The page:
"It must have been some sort of clinical observation, a human experiment," he said. "They were testing the political dynamics."

"It looks like they instructed these students to study us and try to replicate us and our message, and put it into the context of a legislative governing system," said Gheen,

He said he found out when the student's signature arrived on the ALI-PAC website forum, where he started out bragging that he'd won an award.

The posting listed the "Final Report 2006" from "The Tirumvirate in La Reforma" and said that Sadler, as "Lobbyist for the organization 'Americans for Legal Immigration'" and member of the delegation from Simon Fraser University, was being honored.

After the initial posting, Gheen simply asked Sadler to clarify.

"Please explain these reports for us. We would like to know why the name of our organization is being used in some Globalist exercise to practice the unlawful merger of the US, Canada, and Mexico," Gheen wrote.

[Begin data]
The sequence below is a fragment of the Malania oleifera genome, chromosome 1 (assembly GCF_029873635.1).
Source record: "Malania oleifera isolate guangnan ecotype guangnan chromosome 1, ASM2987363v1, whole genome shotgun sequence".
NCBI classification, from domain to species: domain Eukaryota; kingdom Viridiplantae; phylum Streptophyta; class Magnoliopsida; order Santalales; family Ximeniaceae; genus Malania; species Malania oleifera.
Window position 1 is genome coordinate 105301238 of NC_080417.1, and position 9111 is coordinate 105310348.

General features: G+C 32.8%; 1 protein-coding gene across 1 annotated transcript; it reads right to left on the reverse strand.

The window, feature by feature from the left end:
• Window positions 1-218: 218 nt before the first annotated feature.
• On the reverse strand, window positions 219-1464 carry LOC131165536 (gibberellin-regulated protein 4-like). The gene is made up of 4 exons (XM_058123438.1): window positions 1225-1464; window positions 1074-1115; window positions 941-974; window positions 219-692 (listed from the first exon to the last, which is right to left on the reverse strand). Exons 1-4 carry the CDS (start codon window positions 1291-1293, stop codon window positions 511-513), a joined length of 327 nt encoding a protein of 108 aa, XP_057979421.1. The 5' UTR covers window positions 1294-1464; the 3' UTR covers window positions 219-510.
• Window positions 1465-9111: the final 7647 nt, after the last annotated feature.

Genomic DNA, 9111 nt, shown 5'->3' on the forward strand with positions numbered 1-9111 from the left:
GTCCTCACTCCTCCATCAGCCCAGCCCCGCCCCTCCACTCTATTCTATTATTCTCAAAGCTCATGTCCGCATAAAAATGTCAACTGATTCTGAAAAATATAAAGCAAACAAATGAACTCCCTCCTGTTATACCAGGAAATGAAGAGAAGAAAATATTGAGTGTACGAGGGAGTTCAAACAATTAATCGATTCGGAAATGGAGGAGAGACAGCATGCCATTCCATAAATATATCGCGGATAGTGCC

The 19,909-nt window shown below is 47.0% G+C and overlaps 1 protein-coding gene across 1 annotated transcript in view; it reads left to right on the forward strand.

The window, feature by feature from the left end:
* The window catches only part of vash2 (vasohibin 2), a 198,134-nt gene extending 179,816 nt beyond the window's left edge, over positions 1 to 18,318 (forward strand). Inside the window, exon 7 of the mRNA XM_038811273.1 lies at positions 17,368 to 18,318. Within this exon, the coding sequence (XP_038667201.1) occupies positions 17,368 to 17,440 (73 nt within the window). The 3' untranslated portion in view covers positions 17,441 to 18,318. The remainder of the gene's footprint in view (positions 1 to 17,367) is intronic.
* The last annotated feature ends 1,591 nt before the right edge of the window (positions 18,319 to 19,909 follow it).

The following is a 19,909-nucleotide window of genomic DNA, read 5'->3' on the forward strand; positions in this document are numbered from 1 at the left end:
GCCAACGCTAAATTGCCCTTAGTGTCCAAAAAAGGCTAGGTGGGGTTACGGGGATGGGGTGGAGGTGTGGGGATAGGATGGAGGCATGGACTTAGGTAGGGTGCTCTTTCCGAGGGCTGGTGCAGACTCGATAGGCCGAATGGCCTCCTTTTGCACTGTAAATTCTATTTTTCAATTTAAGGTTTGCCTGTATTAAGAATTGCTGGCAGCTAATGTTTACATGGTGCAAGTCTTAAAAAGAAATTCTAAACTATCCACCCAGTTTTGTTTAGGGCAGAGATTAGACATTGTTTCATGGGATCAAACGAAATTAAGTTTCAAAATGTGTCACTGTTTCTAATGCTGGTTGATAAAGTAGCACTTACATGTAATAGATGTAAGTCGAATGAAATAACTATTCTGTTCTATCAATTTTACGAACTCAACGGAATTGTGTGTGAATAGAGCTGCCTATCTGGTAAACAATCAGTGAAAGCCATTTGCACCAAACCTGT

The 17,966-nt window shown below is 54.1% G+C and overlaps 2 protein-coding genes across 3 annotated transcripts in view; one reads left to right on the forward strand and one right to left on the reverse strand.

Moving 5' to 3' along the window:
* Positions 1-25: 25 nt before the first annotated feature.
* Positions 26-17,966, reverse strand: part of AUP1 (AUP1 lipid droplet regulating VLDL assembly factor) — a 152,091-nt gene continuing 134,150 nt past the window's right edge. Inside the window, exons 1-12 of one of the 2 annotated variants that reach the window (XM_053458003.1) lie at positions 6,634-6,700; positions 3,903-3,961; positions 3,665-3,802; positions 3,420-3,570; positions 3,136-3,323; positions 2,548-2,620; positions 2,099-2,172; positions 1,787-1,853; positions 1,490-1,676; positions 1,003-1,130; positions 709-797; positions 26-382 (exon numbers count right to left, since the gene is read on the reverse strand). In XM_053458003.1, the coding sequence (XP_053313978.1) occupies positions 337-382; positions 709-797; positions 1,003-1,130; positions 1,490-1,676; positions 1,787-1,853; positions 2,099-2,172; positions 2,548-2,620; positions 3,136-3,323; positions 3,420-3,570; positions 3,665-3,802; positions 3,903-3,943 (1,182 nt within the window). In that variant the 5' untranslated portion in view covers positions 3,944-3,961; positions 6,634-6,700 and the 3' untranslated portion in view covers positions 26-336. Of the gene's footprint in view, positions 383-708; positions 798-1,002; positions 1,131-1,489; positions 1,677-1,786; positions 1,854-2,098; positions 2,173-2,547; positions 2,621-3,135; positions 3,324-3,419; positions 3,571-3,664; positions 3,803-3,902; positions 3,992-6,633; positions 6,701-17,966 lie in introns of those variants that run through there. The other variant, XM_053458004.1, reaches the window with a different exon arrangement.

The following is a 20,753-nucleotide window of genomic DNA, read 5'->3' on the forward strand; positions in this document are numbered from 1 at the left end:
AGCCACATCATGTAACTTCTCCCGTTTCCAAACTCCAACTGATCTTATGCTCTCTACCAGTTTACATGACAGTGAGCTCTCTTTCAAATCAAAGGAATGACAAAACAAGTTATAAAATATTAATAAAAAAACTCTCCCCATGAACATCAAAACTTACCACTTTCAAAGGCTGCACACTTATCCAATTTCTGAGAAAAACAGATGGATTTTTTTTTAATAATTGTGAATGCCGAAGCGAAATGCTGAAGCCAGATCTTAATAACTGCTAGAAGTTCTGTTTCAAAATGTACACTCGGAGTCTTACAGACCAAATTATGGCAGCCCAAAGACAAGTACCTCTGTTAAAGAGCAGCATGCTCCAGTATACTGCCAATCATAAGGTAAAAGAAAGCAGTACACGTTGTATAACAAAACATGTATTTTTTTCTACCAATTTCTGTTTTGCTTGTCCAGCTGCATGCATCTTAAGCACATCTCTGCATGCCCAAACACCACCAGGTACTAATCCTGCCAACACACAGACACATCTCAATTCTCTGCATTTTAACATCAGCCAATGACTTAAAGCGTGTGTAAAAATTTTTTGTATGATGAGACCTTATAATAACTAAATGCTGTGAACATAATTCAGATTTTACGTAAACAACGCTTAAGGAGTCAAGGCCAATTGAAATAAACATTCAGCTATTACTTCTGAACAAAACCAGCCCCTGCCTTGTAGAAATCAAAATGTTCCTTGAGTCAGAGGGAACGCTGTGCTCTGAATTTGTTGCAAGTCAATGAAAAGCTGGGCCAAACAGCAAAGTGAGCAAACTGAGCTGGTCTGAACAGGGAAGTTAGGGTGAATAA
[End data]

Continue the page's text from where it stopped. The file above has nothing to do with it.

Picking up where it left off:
Initially Sadler responded with a terse: "Please direct your questions to INFO@FINA-NAFI.ORG or visit http://www.fina-nafi.org."

But under some prodding from others on the forum, he returned, and unloaded.

"I don't wish to contribute to a thread of an organization I find to be extremely racist, elitist and exclusionary. ALIPAC hurts us all," he wrote.

"I represented your organization at the North American Forum on Integration (a model parliament) this past summer. I won the title of 'Distinguished Delegate' for lobbying on behalf of ALIPAC. I won the award because I represented 'Americans For Legal Immigration' well as I lobbied on their behalf. If you read the final report, you will see that I was successful in persuading legislators from Canada, the US, and Mexico to sympathize with ALIPAC's aims.

"Rest assured that your organization, no matter how dispicable (sic) it is, was represented by myself with the most amount of professionalism and accuracy.